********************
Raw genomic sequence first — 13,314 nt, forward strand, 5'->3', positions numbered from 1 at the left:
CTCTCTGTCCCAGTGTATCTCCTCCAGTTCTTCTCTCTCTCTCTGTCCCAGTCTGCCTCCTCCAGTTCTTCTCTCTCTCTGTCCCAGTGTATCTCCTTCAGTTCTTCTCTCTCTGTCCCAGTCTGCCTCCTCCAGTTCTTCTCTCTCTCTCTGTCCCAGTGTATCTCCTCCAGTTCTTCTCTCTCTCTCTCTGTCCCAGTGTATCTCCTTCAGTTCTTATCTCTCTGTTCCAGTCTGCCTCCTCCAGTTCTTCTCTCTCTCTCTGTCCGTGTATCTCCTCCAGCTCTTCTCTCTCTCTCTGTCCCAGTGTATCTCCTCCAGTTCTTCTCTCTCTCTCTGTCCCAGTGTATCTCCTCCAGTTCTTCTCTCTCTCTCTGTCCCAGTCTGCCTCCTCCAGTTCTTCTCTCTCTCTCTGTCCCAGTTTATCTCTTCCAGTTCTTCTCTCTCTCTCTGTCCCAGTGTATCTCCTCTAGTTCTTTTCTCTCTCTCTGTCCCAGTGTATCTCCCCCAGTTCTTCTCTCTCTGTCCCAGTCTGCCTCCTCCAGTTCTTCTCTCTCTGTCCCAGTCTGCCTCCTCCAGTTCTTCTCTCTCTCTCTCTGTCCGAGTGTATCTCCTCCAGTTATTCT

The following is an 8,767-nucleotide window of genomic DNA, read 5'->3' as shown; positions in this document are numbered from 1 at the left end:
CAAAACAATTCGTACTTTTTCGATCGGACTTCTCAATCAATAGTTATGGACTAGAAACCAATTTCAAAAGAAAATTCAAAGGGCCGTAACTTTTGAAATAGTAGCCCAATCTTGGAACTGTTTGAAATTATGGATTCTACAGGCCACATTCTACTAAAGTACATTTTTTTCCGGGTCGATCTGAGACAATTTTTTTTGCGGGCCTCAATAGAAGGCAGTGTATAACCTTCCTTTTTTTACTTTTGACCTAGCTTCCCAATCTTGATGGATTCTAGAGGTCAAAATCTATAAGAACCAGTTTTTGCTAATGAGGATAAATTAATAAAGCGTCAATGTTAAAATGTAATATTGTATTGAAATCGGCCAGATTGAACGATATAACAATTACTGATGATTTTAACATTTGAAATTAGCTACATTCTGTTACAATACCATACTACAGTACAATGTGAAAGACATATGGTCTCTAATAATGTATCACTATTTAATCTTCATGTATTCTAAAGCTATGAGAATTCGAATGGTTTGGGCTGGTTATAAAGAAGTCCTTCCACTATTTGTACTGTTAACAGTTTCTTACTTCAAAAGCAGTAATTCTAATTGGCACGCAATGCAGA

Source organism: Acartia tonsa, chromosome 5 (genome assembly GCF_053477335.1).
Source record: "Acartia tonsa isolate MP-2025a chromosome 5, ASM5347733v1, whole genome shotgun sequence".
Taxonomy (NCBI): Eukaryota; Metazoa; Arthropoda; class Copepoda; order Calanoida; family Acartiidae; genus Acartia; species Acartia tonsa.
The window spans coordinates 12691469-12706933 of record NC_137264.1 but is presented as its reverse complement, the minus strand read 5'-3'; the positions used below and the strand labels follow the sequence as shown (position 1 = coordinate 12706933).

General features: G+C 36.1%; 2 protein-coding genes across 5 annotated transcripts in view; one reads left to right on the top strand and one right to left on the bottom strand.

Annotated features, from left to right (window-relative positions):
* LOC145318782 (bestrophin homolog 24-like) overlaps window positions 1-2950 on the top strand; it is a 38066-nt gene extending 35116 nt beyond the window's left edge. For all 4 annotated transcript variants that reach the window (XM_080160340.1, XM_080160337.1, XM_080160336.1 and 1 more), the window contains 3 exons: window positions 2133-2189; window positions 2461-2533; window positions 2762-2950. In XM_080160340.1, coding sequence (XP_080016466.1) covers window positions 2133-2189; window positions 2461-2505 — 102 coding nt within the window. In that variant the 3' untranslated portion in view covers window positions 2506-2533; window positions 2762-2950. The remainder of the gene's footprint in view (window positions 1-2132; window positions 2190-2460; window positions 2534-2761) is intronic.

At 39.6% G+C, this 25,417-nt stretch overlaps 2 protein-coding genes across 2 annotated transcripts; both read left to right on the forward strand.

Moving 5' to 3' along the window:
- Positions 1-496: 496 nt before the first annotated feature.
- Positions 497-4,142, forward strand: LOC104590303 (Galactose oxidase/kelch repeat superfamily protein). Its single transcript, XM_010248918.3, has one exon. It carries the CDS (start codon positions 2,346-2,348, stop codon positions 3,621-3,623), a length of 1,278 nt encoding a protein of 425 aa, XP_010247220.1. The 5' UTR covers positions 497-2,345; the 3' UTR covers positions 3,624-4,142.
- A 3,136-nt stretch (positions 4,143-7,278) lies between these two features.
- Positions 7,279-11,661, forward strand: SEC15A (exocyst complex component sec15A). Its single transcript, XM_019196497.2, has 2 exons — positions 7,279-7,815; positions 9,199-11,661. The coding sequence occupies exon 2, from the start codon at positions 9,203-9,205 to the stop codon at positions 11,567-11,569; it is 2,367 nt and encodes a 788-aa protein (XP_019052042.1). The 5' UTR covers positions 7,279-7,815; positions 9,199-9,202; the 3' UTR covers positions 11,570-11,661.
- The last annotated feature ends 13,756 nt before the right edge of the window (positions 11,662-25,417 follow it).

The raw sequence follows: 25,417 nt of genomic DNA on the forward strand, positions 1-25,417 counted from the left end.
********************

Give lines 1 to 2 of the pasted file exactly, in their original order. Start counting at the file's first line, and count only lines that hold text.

Raw genomic sequence first — 13,314 nt, forward strand, 5'->3', positions numbered from 1 at the left:
CTCTCTGTCCCAGTGTATCTCCTCCAGTTCTTCTCTCTCTCTCTGTCCCAGTCTGCCTCCTCCAGTTCTTCTCTCTCTCTGTCCCAGTGTATCTCCTTCAGTTCTTCTCTCTCTGTCCCAGTCTGCCTCCTCCAGTTCTTCTCTCTCTCTCTGTCCCAGTGTATCTCCTCCAGTTCTTCTCTCTCTCTCTCTGTCCCAGTGTATCTCCTTCAGTTCTTATCTCTCTGTTCCAGTCTGCCTCCTCCAGTTCTTCTCTCTCTCTCTGTCCGTGTATCTCCTCCAGCTCTTCTCTCTCTCTCTGTCCCAGTGTATCTCCTCCAGTTCTTCTCTCTCTCTCTGTCCCAGTGTATCTCCTCCAGTTCTTCTCTCTCTCTCTGTCCCAGTCTGCCTCCTCCAGTTCTTCTCTCTCTCTCTGTCCCAGTTTATCTCTTCCAGTTCTTCTCTCTCTCTCTGTCCCAGTGTATCTCCTCTAGTTCTTTTCTCTCTCTCTGTCCCAGTGTATCTCCCCCAGTTCTTCTCTCTCTGTCCCAGTCTGCCTCCTCCAGTTCTTCTCTCTCTGTCCCAGTCTGCCTCCTCCAGTTCTTCTCTCTCTCTCTCTGTCCGAGTGTATCTCCTCCAGTTATTCT